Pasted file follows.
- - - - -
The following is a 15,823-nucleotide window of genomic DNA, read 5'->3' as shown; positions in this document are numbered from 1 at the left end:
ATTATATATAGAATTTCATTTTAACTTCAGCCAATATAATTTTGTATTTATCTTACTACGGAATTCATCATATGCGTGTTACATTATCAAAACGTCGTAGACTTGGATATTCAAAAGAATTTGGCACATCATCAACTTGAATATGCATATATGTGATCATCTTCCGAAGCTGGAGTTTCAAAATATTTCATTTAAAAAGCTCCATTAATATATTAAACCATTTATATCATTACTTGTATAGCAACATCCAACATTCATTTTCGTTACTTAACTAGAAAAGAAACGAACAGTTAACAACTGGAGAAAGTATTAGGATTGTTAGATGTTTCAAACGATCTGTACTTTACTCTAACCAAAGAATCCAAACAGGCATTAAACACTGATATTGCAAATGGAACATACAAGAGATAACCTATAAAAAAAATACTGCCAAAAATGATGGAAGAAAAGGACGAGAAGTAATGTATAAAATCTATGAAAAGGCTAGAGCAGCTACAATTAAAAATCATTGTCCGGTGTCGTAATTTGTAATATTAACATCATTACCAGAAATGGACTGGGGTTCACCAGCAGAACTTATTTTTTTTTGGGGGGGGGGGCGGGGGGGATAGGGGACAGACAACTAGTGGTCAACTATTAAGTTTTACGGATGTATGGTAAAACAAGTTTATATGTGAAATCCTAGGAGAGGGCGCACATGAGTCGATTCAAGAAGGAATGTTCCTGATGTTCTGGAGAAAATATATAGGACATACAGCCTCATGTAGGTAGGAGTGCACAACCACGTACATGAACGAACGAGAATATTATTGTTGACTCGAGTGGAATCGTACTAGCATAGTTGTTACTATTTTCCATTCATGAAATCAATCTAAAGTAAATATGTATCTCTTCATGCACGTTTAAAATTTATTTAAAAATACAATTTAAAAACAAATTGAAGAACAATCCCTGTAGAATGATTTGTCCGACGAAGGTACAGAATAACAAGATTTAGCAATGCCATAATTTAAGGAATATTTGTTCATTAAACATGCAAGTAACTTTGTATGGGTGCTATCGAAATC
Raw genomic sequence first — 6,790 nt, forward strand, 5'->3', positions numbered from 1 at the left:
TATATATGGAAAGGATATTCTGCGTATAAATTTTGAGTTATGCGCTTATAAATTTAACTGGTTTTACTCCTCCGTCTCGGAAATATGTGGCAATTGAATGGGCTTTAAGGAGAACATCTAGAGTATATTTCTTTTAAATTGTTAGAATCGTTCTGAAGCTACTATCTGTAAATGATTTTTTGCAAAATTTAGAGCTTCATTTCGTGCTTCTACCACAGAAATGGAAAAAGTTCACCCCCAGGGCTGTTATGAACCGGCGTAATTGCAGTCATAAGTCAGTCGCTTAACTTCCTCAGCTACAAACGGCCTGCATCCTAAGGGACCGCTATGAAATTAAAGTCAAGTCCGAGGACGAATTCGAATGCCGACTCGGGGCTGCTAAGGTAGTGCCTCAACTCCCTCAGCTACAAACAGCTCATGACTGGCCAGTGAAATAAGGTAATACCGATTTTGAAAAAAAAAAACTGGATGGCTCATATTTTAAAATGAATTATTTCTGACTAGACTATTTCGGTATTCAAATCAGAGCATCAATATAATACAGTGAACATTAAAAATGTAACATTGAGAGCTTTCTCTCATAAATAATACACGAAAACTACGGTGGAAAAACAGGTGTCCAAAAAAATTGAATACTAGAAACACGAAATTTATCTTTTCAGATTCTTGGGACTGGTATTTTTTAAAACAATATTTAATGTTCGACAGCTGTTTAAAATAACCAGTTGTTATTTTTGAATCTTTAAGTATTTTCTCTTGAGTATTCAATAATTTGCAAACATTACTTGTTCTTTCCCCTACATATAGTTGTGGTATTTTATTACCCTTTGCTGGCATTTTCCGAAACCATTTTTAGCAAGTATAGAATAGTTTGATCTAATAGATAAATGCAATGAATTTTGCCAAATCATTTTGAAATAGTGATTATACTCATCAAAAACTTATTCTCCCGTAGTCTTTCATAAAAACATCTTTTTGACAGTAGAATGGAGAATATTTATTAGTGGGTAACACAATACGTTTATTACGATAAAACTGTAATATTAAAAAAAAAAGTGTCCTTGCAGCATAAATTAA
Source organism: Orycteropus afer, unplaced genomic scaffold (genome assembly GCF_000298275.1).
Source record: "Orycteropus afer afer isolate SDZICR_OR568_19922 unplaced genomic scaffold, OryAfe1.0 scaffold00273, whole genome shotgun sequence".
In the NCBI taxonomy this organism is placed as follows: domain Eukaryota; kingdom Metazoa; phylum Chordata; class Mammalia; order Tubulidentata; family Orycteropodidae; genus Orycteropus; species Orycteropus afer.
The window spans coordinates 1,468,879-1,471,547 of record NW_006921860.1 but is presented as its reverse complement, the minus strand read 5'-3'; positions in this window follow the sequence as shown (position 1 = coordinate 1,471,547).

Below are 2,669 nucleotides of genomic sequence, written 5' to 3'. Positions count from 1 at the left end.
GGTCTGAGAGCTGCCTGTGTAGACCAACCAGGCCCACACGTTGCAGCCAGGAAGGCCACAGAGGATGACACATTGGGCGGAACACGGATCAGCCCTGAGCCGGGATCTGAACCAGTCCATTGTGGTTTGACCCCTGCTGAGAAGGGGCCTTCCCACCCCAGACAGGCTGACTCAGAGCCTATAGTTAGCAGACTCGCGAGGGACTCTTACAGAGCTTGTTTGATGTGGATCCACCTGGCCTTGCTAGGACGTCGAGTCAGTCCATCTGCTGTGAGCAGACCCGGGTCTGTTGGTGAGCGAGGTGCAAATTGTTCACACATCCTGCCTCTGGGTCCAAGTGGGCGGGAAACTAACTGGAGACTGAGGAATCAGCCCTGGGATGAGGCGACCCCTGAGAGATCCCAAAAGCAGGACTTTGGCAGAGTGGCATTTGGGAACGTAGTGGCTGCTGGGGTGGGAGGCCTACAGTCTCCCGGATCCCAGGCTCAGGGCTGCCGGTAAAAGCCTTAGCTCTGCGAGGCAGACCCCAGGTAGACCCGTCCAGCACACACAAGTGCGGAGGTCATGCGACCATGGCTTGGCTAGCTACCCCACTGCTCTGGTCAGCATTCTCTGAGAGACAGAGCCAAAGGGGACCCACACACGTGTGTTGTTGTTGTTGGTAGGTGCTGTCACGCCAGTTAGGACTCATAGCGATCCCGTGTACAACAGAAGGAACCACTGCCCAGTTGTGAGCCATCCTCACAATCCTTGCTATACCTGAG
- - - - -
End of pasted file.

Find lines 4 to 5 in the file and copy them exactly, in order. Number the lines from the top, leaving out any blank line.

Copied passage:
TATATATGGAAAGGATATTCTGCGTATAAATTTTGAGTTATGCGCTTATAAATTTAACTGGTTTTACTCCTCCGTCTCGGAAATATGTGGCAATTGAATGGGCTTTAAGGAGAACATCTAGAGTATATTTCTTTTAAATTGTTAGAATCGTTCTGAAGCTACTATCTGTAAATGATTTTTTGCAAAATTTAGAGCTTCATTTCGTGCTTCTACCACAGAAATGGAAAAAGTTCACCCCCAGGGCTGTTATGAACCGGCGTAATTGCAGTCATAAGTCAGTCGCTTAACTTCCTCAGCTACAAACGGCCTGCATCCTAAGGGACCGCTATGAAATTAAAGTCAAGTCCGAGGACGAATTCGAATGCCGACTCGGGGCTGCTAAGGTAGTGCCTCAACTCCCTCAGCTACAAACAGCTCATGACTGGCCAGTGAAATAAGGTAATACCGATTTTGAAAAAAAAAAACTGGATGGCTCATATTTTAAAATGAATTATTTCTGACTAGACTATTTCGGTATTCAAATCAGAGCATCAATATAATACAGTGAACATTAAAAATGTAACATTGAGAGCTTTCTCTCATAAATAATACACGAAAACTACGGTGGAAAAACAGGTGTCCAAAAAAATTGAATACTAGAAACACGAAATTTATCTTTTCAGATTCTTGGGACTGGTATTTTTTAAAACAATATTTAATGTTCGACAGCTGTTTAAAATAACCAGTTGTTATTTTTGAATCTTTAAGTATTTTCTCTTGAGTATTCAATAATTTGCAAACATTACTTGTTCTTTCCCCTACATATAGTTGTGGTATTTTATTACCCTTTGCTGGCATTTTCCGAAACCATTTTTAGCAAGTATAGAATAGTTTGATCTAATAGATAAATGCAATGAATTTTGCCAAATCATTTTGAAATAGTGATTATACTCATCAAAAACTTATTCTCCCGTAGTCTTTCATAAAAACATCTTTTTGACAGTAGAATGGAGAATATTTATTAGTGGGTAACACAATACGTTTATTACGATAAAACTGTAATATTAAAAAAAAAAGTGTCCTTGCAGCATAAATTAA
Source organism: Orycteropus afer, unplaced genomic scaffold (genome assembly GCF_000298275.1).